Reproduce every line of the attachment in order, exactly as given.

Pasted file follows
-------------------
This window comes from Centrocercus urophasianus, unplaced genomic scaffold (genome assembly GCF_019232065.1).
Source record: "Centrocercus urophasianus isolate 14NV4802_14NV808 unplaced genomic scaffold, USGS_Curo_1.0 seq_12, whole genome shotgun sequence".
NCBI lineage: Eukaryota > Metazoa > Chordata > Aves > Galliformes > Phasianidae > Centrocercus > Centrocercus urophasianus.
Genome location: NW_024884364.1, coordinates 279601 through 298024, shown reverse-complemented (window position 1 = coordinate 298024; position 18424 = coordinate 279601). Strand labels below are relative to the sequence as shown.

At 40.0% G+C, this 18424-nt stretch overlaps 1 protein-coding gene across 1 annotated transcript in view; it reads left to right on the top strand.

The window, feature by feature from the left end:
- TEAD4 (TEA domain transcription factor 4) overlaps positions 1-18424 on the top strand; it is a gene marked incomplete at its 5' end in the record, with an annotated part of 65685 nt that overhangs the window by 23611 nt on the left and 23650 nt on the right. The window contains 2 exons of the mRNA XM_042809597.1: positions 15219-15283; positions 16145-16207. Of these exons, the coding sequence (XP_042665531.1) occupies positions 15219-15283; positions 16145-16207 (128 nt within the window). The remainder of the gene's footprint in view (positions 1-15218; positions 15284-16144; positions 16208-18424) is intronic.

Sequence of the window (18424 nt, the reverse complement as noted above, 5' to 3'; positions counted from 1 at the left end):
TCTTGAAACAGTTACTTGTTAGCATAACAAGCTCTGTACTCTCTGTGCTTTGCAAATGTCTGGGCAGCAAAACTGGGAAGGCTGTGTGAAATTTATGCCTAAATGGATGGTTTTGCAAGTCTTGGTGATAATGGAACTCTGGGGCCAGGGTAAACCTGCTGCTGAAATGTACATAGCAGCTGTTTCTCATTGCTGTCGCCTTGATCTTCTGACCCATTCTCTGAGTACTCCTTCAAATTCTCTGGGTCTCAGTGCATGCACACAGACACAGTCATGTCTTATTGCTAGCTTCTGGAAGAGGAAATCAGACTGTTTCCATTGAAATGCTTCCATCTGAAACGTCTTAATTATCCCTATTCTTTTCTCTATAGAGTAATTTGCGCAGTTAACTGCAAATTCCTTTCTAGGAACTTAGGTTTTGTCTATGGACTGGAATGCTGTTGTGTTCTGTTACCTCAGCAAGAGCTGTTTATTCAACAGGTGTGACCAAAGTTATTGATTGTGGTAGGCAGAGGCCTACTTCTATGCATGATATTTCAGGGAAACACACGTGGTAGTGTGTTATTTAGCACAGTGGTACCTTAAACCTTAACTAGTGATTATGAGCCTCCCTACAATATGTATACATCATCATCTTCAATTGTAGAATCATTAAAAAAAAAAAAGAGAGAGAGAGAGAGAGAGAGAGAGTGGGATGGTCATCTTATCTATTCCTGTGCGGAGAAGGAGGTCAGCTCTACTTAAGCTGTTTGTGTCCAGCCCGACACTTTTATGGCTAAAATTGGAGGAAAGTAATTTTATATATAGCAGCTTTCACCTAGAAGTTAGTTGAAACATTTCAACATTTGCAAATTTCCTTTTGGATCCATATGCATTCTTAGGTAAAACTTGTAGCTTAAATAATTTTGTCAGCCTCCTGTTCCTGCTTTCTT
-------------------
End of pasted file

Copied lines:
This window comes from Centrocercus urophasianus, unplaced genomic scaffold (genome assembly GCF_019232065.1).
Source record: "Centrocercus urophasianus isolate 14NV4802_14NV808 unplaced genomic scaffold, USGS_Curo_1.0 seq_12, whole genome shotgun sequence".
NCBI lineage: Eukaryota > Metazoa > Chordata > Aves > Galliformes > Phasianidae > Centrocercus > Centrocercus urophasianus.
Genome location: NW_024884364.1, coordinates 279601 through 298024, shown reverse-complemented (window position 1 = coordinate 298024; position 18424 = coordinate 279601). Strand labels below are relative to the sequence as shown.

At 40.0% G+C, this 18424-nt stretch overlaps 1 protein-coding gene across 1 annotated transcript in view; it reads left to right on the top strand.

The window, feature by feature from the left end:
- TEAD4 (TEA domain transcription factor 4) overlaps positions 1-18424 on the top strand; it is a gene marked incomplete at its 5' end in the record, with an annotated part of 65685 nt that overhangs the window by 23611 nt on the left and 23650 nt on the right. The window contains 2 exons of the mRNA XM_042809597.1: positions 15219-15283; positions 16145-16207. Of these exons, the coding sequence (XP_042665531.1) occupies positions 15219-15283; positions 16145-16207 (128 nt within the window). The remainder of the gene's footprint in view (positions 1-15218; positions 15284-16144; positions 16208-18424) is intronic.

Sequence of the window (18424 nt, the reverse complement as noted above, 5' to 3'; positions counted from 1 at the left end):
TCTTGAAACAGTTACTTGTTAGCATAACAAGCTCTGTACTCTCTGTGCTTTGCAAATGTCTGGGCAGCAAAACTGGGAAGGCTGTGTGAAATTTATGCCTAAATGGATGGTTTTGCAAGTCTTGGTGATAATGGAACTCTGGGGCCAGGGTAAACCTGCTGCTGAAATGTACATAGCAGCTGTTTCTCATTGCTGTCGCCTTGATCTTCTGACCCATTCTCTGAGTACTCCTTCAAATTCTCTGGGTCTCAGTGCATGCACACAGACACAGTCATGTCTTATTGCTAGCTTCTGGAAGAGGAAATCAGACTGTTTCCATTGAAATGCTTCCATCTGAAACGTCTTAATTATCCCTATTCTTTTCTCTATAGAGTAATTTGCGCAGTTAACTGCAAATTCCTTTCTAGGAACTTAGGTTTTGTCTATGGACTGGAATGCTGTTGTGTTCTGTTACCTCAGCAAGAGCTGTTTATTCAACAGGTGTGACCAAAGTTATTGATTGTGGTAGGCAGAGGCCTACTTCTATGCATGATATTTCAGGGAAACACACGTGGTAGTGTGTTATTTAGCACAGTGGTACCTTAAACCTTAACTAGTGATTATGAGCCTCCCTACAATATGTATACATCATCATCTTCAATTGTAGAATCATTAAAAAAAAAAAAGAGAGAGAGAGAGAGAGAGAGAGAGTGGGATGGTCATCTTATCTATTCCTGTGCGGAGAAGGAGGTCAGCTCTACTTAAGCTGTTTGTGTCCAGCCCGACACTTTTATGGCTAAAATTGGAGGAAAGTAATTTTATATATAGCAGCTTTCACCTAGAAGTTAGTTGAAACATTTCAACATTTGCAAATTTCCTTTTGGATCCATATGCATTCTTAGGTAAAACTTGTAGCTTAAATAATTTTGTCAGCCTCCTGTTCCTGCTTTCTT